The Impact of Organizational Innovations in Nursing Homes on Staff Perceptions: A Secondary Data Analysis

Joost Adams, Hilde Verbeek, Sandra M. G. Zwakhalen*

*Corresponding author for this work

Research output: Contribution to journalArticleAcademicpeer-review

12 Citations (Web of Science)
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Abstract

PurposeThe shift in nursing home care for patients with dementia from traditional task-driven environments towards patient-centered small-scale environments has implications for nursing practice. Information about its implications for nursing staff is lacking, and only a few studies have addressed staff perceptions. We sought to explore staff perceptions of required skills and to determine differences in job satisfaction, motivation, and job characteristics of staff working in both care settings.

DesignA secondary data analysis was conducted. The data source used was drawn from a larger study testing the effects of small-scale living (Verbeek etal., 2009).

MethodsNursing staff working on a permanent basis and who were directly involved in care were eligible to participate in the study. Data on job satisfaction, motivation, and job characteristics of nursing staff working in typical small-scale and traditional care environments were derived using a questionnaire. Data were analyzed using descriptive statistics. Differences between nursing staff job satisfaction, motivation, and job characteristics were tested using multilinear regression analysis.

FindingsIn total, 138 staff members were included (81 staff members working in traditional nursing home wards and 57 staff members working in small-scale nursing home wards). The findings showed that in typical small-scale nursing homes, job satisfaction and job motivation were significantly higher compared to those in typical traditional nursing homes. Job autonomy and social support were also significantly higher, while job demands were significantly lower in these small-scale nursing homes. Social support was found to be the most significant predictor of job motivation and job satisfaction in both types of typical nursing homes. Nursing staff working in traditional care environments more often expressed the intention to switch to small-scale environments.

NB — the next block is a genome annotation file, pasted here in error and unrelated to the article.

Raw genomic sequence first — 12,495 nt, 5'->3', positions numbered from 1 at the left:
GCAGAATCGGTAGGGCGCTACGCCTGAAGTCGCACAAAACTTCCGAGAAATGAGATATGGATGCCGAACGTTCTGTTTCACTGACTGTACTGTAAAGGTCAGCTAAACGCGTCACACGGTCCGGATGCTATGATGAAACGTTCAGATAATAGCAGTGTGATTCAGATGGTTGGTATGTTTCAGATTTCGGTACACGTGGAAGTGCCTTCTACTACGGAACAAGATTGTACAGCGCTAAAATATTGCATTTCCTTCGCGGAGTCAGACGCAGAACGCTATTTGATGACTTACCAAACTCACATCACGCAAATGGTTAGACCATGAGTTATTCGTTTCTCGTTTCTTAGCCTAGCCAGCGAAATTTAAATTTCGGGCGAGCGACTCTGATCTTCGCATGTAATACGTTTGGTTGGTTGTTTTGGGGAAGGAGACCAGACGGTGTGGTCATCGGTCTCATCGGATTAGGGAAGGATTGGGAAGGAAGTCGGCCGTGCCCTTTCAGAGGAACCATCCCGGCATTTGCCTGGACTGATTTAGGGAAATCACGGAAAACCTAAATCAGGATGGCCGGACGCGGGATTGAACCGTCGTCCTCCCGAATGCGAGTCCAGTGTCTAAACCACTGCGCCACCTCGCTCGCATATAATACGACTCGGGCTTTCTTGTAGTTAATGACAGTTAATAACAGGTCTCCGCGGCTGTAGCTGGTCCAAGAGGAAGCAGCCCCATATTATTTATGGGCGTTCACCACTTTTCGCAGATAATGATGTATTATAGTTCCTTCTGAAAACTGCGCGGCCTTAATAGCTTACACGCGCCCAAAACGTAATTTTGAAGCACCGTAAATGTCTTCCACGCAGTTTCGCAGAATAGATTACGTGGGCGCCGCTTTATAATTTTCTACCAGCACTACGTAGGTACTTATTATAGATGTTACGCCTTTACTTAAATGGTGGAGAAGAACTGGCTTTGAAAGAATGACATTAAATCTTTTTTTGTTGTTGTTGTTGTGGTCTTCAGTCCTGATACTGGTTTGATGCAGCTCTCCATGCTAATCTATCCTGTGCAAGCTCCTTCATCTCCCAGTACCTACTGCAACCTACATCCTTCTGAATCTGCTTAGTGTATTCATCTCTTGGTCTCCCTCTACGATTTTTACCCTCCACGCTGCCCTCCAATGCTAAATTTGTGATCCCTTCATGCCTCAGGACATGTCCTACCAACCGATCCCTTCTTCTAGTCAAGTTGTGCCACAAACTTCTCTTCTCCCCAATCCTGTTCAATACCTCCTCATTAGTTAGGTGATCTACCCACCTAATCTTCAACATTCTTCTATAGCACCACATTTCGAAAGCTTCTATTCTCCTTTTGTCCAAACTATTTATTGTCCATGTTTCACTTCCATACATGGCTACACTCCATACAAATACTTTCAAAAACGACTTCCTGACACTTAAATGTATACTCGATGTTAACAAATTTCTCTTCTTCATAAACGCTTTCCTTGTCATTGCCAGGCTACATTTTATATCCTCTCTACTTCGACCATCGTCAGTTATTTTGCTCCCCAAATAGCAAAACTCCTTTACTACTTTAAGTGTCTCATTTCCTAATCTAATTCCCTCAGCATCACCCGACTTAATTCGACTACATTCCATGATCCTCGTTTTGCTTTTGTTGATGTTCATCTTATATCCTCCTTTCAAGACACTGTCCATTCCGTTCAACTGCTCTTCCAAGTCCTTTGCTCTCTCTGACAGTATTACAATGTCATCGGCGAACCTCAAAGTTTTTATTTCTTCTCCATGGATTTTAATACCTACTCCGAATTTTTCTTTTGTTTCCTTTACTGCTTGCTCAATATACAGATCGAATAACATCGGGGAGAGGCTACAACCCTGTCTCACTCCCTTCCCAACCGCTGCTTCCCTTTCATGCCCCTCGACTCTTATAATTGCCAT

ConclusionsBased on the findings of this study, it can be concluded that nursing homes environments differ substantially in experienced job satisfaction and job motivation.

Clinical RelevanceTo enable a balanced work environment for nursing staff, a clear understanding of the relation between living environments and experienced job satisfaction among nursing staff is required. Since social support seems to be one of the key contributors to a supportive beneficial work climate, managers should focus on enabling this in daily nursing home care.

Original languageEnglish
Pages (from-to)54-62
Number of pages9
JournalJournal of Nursing Scholarship
Volume49
Issue number1
DOIs
Publication statusPublished - Jan 2017

Keywords

  • Care environment
  • job demands
  • job satisfaction
  • long term care
  • staff perception
  • OLDER-PEOPLE
  • CARE
  • DEMENTIA
  • RESIDENT
  • OUTCOMES
  • FAMILY

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